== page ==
As Netflix UK and Ireland explain in their video titled “What Made the Haunting of Hill House So Scary?” , The Haunting of Hill House expertly uses all three with special focus on the terror tier. An example of such is when Theo and Shirley are on their way to find their brother Luke when Nell’s ghost pops out from the backseat while they are in the midst of an argument (you can find this scene here). 

When broken down further, one can see that horror is used as a metaphor and the ghosts and supernatural things that they all experience and their reality can be debated on. 

The five siblings of grief

The Crain siblings standing in front of Hill House. Pictured from left to right: Theo, Steve, Nell, Luke and Shirley. Photo via Netflix.

One popularised theory is that each Crain sibling represents one of the five stages of grief. Steve being denial, Shirley being anger, Theo being bargaining, Luke being depression, and Nell being acceptance. Steve is a best-selling author due to his book that he wrote describing Hill House and the events that occurred which culminated into the final night. Contrarily, he does not believe in the supernatural events that took place and emphasises the belief that everything supernatural has an explanation that humans simply have not come to scientifically recognise yet. This is a point of tension within the family as he has profited off of their suffering and mocked his own mother (by calling her mentally unstable) and his family, while also giving inaccurate information.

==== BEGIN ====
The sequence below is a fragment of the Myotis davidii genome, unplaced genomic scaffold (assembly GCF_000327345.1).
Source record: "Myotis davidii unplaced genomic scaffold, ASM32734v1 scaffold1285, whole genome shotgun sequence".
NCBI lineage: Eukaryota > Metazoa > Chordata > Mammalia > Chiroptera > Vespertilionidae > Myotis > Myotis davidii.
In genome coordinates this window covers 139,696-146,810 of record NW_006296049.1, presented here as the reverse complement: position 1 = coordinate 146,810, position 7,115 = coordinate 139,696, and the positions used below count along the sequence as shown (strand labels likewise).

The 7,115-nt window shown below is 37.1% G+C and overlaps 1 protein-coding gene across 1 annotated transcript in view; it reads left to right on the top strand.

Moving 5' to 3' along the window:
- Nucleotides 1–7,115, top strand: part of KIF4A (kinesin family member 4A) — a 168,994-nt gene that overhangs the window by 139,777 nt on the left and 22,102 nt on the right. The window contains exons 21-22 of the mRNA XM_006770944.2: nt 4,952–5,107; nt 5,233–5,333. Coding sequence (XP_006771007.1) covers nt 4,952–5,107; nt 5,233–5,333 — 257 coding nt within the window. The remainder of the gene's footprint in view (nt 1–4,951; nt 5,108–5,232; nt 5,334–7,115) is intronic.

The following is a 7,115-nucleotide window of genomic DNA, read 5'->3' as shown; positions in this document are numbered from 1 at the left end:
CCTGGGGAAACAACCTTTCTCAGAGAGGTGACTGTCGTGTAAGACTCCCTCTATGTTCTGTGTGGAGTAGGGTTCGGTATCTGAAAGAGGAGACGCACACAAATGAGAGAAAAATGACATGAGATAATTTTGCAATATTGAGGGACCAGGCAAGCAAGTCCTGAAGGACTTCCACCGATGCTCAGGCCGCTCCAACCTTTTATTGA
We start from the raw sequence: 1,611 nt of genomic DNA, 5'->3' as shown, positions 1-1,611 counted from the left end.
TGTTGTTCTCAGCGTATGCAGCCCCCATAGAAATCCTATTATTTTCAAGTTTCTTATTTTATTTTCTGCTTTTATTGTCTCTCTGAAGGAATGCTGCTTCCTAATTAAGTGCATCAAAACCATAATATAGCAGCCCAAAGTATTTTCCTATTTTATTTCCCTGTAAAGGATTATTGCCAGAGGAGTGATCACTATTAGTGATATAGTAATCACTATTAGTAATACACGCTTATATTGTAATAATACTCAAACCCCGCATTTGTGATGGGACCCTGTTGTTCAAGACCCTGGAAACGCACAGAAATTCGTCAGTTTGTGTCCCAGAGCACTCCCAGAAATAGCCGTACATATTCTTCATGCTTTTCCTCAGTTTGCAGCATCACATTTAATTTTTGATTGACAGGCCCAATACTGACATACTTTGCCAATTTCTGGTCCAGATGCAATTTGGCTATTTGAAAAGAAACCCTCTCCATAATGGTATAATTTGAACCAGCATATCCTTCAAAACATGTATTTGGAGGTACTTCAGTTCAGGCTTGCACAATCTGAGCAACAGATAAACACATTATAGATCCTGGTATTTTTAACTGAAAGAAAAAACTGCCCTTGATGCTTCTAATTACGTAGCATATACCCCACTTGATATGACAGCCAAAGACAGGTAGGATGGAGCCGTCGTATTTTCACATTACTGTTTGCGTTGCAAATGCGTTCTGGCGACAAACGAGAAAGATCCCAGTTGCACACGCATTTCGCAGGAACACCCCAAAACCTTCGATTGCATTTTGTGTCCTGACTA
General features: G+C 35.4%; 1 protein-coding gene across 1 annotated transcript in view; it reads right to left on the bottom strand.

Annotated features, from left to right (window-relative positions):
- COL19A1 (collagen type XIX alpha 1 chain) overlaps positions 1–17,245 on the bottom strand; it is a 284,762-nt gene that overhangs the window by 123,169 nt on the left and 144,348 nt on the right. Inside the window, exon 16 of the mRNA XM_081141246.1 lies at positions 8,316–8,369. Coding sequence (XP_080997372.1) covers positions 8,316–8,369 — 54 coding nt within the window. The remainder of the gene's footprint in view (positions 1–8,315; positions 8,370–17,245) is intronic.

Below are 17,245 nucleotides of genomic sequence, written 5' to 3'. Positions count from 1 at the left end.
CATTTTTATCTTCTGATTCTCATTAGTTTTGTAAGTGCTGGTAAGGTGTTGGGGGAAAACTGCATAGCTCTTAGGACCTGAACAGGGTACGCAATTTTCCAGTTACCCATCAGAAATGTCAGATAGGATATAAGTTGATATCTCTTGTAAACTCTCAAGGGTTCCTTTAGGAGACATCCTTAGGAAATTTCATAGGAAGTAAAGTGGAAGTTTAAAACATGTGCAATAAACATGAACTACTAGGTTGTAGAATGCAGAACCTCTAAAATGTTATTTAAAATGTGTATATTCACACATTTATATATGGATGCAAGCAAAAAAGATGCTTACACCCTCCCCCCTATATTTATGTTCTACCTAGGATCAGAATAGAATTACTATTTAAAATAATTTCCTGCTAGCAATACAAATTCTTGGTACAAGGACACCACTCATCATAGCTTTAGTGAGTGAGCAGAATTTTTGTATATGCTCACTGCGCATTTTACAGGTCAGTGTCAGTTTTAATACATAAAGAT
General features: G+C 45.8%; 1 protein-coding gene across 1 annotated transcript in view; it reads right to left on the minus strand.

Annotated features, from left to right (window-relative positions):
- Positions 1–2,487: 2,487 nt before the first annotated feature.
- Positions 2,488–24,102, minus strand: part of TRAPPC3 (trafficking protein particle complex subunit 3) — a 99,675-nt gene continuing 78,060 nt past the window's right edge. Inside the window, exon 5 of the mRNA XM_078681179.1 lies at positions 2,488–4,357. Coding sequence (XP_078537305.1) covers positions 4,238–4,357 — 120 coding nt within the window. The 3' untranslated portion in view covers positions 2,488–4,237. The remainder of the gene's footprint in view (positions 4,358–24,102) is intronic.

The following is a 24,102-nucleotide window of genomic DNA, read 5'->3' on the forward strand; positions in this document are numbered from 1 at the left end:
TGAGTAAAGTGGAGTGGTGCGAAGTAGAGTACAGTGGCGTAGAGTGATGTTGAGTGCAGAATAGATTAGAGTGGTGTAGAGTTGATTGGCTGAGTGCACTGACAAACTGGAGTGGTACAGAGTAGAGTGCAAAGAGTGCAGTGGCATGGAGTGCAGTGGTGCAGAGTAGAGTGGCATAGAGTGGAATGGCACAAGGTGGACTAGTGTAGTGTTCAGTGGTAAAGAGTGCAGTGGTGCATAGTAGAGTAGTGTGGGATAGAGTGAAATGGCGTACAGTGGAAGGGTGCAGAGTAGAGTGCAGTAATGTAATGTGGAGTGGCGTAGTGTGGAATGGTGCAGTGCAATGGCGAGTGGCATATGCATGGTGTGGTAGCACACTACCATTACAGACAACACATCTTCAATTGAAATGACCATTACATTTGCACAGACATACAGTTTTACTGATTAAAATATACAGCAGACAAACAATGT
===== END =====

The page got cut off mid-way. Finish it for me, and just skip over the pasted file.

Shirley represents anger because she continuously points out that she is unhappy with the fact that Steve profited off of their family’s ordeal to “jumpstart his writing career,” and is almost always angry at the fact that she feels like she takes the responsibility of being the eldest most of the time, due to Steve’s withdrawn nature. She also shares in the familial frustration towards Luke, who suffers from drug addiction. 

Theo, who has an empathetic/clairvoyant sense of touch and the mind of a psychologist, tries to understand why Nell committed suicide and why she would go back to their traumatic childhood home and touches Nell’s dead body. After she feels the way that Nell did, Theo does anything for a semblance of being able to feel anything other than all-consuming darkness and numbness (i.e. depression).

Luke represents depression, as he mourns his twin sister’s death because of their emotional connection. Upon arriving at the funeral, he cannot even look upon her body and begins to breakdown at the fact that his sister is truly gone. 

Finally, Nell represents acceptance because moments before her death she envisions a reality where all of her siblings are together, along with her mom and Arthur, Nell’s late husband. She finally accepts that she will be at peace with herself and the trauma upon her death. The siblings are born in the order of the stages of grief and all collectively mourn the loss of their mother who had died under mysterious circumstances in Hill House.

Nell Crain and the Bent-Neck Lady